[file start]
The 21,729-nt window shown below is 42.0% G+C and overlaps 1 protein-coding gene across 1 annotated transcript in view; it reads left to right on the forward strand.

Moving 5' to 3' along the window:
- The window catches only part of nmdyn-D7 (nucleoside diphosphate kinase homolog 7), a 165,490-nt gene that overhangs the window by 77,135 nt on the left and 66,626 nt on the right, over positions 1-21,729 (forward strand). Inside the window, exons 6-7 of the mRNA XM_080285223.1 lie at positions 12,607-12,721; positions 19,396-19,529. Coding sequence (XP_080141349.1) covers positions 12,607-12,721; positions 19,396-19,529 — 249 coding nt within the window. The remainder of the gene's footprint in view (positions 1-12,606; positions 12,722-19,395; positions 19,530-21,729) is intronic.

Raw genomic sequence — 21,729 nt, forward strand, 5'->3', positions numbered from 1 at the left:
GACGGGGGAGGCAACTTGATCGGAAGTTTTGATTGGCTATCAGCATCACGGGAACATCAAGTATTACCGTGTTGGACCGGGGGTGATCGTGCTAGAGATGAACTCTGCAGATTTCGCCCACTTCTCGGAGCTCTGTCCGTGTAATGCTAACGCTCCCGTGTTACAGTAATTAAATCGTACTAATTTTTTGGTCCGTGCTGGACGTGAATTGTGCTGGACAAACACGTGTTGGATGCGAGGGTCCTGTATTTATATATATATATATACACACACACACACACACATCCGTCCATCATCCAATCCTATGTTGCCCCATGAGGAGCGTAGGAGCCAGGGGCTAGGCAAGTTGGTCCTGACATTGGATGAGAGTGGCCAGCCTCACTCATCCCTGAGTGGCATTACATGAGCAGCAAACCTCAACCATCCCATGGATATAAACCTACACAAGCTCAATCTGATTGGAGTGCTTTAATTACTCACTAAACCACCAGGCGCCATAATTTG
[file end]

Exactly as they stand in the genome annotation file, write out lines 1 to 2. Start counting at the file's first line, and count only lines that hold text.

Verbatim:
The 21,729-nt window shown below is 42.0% G+C and overlaps 1 protein-coding gene across 1 annotated transcript in view; it reads left to right on the forward strand.

Moving 5' to 3' along the window: